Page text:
A Walk With Miss Hartley

Let me start with you upon your promenade, my friend, and I will soon decide your place upon the list of well-bred ladies.

That’s an invitation that’s impossible to resist, is it not? Especially if we get to peek at this List of Well-Bred Ladies after we come back from the walk. And also at the List of Ill-bred Ladies. (I believe I know which list I’ll be on, given Miss Hartley’s reactions – well, you’ll see).

Miss Florence Hartley (author of The Ladies’ Book of Etiquette, published in 1876) desires me to convey to you exactly how you should Conduct Yourself in the Street. It’s very important, you see, because a lady “is never so entirely at the mercy of critics…as when she is in the street.” Clearly, Florence doesn’t know my old sociology professor. Or some of my relatives. Or those girls in my dorm that year when…Oh, never mind. Let’s just learn how to walk down the street.

Green Walking Dress 1840s NYPL
I did so wear a green dress! (NYPL)

First, your dress. Not that scarlet shawl, with a green dress, I beg and – oh! spare my nerves! you are not so insane as to put on a blue bonnet. That’s right. If you wish to wear the green dress, don a black shawl, and – that white bonnet will do very well.

All right, fine. The green dress it is. And the black shawl and white bonnet. Oh, and two aspirin. I seem to be developing a slight headache. I can’t imagine why. 

What are you doing? Sucking the head of your parasol! Have you not breakfasted? Take that piece of ivory from your mouth!

Sorry, ma’am. You rushed me away from my oatmeal so we could go walking immediately, do you not recall? I do not treat my parasols like lollipops as a rule, you know. I just wanted to see what you would say. 

Why did you not dress before you came out? It is a mark of ill-breeding to draw your gloves on in the street. Now your bonnet-strings, and now – your collar! Pray arrange your dress before you leave the house!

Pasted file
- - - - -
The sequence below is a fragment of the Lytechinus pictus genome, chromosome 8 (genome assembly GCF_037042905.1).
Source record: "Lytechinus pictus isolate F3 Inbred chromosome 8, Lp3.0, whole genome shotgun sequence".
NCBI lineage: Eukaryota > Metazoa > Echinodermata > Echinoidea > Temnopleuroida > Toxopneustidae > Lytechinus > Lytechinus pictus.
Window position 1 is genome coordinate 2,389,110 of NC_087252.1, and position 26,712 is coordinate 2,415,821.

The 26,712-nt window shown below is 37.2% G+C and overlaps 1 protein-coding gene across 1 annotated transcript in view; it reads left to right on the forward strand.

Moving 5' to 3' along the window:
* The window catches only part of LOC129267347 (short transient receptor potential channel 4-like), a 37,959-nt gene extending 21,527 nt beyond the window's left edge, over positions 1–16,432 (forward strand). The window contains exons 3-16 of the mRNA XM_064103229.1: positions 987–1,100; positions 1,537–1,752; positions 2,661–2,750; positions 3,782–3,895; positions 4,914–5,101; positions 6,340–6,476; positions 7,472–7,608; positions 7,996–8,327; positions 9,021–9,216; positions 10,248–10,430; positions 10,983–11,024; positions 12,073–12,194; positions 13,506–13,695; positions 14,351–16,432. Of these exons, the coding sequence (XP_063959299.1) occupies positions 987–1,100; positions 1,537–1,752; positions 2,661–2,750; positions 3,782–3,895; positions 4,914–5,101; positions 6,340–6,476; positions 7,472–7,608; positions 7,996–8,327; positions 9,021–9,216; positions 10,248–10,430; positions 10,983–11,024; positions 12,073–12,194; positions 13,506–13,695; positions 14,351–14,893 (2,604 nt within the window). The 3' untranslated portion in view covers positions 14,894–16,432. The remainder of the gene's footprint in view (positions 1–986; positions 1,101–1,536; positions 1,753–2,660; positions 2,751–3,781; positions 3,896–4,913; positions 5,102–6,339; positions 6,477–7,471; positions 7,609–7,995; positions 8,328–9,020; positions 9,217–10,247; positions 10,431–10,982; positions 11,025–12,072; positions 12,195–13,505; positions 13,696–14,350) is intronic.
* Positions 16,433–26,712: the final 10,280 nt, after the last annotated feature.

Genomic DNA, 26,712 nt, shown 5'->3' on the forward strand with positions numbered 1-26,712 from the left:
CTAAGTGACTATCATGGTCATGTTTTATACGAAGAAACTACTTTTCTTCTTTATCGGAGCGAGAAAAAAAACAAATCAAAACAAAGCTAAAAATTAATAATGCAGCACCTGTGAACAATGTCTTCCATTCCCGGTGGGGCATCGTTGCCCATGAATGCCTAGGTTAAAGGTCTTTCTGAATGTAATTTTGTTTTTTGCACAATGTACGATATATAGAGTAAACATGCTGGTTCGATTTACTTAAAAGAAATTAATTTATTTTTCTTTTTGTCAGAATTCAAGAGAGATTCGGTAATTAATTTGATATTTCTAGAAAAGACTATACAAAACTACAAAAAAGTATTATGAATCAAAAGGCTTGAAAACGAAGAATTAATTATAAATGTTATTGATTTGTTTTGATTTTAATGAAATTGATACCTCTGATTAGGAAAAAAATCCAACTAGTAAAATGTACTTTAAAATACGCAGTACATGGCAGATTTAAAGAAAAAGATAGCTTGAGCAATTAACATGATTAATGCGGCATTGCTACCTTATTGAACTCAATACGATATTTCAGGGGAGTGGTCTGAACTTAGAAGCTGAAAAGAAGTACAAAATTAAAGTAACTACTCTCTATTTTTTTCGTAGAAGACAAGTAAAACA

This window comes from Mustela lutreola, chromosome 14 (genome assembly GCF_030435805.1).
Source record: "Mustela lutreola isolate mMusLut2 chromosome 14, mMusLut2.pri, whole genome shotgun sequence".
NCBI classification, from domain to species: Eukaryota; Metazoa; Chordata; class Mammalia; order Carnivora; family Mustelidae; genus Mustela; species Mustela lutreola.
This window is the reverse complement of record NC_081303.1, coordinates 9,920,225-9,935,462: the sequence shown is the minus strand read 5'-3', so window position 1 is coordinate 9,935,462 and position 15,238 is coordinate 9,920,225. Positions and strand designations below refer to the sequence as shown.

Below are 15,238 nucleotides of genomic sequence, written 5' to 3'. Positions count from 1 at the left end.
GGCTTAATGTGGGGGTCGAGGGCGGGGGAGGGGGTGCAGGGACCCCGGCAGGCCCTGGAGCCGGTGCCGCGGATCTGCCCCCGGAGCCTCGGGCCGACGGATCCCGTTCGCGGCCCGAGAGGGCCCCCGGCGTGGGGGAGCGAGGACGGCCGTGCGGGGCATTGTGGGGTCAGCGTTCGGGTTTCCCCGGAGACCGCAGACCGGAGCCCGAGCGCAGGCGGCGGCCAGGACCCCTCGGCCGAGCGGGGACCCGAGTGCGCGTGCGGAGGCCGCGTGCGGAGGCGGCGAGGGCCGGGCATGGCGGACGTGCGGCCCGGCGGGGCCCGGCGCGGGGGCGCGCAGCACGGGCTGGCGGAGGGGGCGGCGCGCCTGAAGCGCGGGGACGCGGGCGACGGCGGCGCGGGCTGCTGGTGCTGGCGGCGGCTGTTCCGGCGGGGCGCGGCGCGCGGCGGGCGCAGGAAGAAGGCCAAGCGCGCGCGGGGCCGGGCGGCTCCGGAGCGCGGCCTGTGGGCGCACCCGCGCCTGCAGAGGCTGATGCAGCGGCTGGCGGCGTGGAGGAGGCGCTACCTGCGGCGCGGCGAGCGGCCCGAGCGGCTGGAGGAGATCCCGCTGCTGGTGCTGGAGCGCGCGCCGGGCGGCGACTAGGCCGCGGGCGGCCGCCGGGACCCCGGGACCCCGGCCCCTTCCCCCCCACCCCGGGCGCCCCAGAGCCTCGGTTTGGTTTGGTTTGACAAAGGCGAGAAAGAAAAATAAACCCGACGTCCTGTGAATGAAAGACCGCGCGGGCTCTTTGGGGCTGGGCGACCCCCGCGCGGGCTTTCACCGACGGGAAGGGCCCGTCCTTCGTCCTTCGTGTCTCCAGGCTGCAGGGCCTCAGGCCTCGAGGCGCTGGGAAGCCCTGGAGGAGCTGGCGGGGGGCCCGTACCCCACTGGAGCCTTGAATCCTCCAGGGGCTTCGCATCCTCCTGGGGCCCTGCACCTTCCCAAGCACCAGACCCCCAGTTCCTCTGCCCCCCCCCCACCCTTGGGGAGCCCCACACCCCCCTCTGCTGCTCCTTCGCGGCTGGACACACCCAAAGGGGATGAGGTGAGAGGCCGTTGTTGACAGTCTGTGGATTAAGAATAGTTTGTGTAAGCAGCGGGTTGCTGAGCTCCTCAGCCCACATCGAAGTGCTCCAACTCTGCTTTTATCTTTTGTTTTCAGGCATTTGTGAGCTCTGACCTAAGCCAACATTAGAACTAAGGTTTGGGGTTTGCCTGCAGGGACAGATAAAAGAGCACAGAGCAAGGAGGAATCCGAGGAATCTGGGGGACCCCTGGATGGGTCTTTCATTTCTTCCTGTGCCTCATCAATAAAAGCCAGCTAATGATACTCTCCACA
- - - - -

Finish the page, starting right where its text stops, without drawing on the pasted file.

Oh, please let me just put on my gloves, Miss Hartley. I didn’t know it would be so cold out. Just look away for a second while I do. Please.

Walking Dress 1815 NYPL
Parasols up, everyone!  (NYPL)

Do not walk so fast! you are not chasing anybody! Walk slowly, gracefully! Oh, do not drag one foot after the other as if you were fast asleep – set down the foot lightly, but at the same time firmly; now, carry your head up, not so; you hang it down as if you feared to look anyone in the face! Nay, that is the other extreme! Now you look like a drill-major, on parade! So! that is the medium. Erect, yet at the same time, easy and elegant.

Ugh, I’m exhausted. How long will this walk take, anyway? 

Now, my friend, do not swing your arms….Take care! don’t drag your dress through that mud puddle! Worse and worse!

Oh look, I think I’ll just run across the street.I really did enjoy our little walk, but… 

Stop! don’t you see there is a carriage coming?…You can run across? Very lady-like indeed!…Wait until the way is clear and then walk slowly across.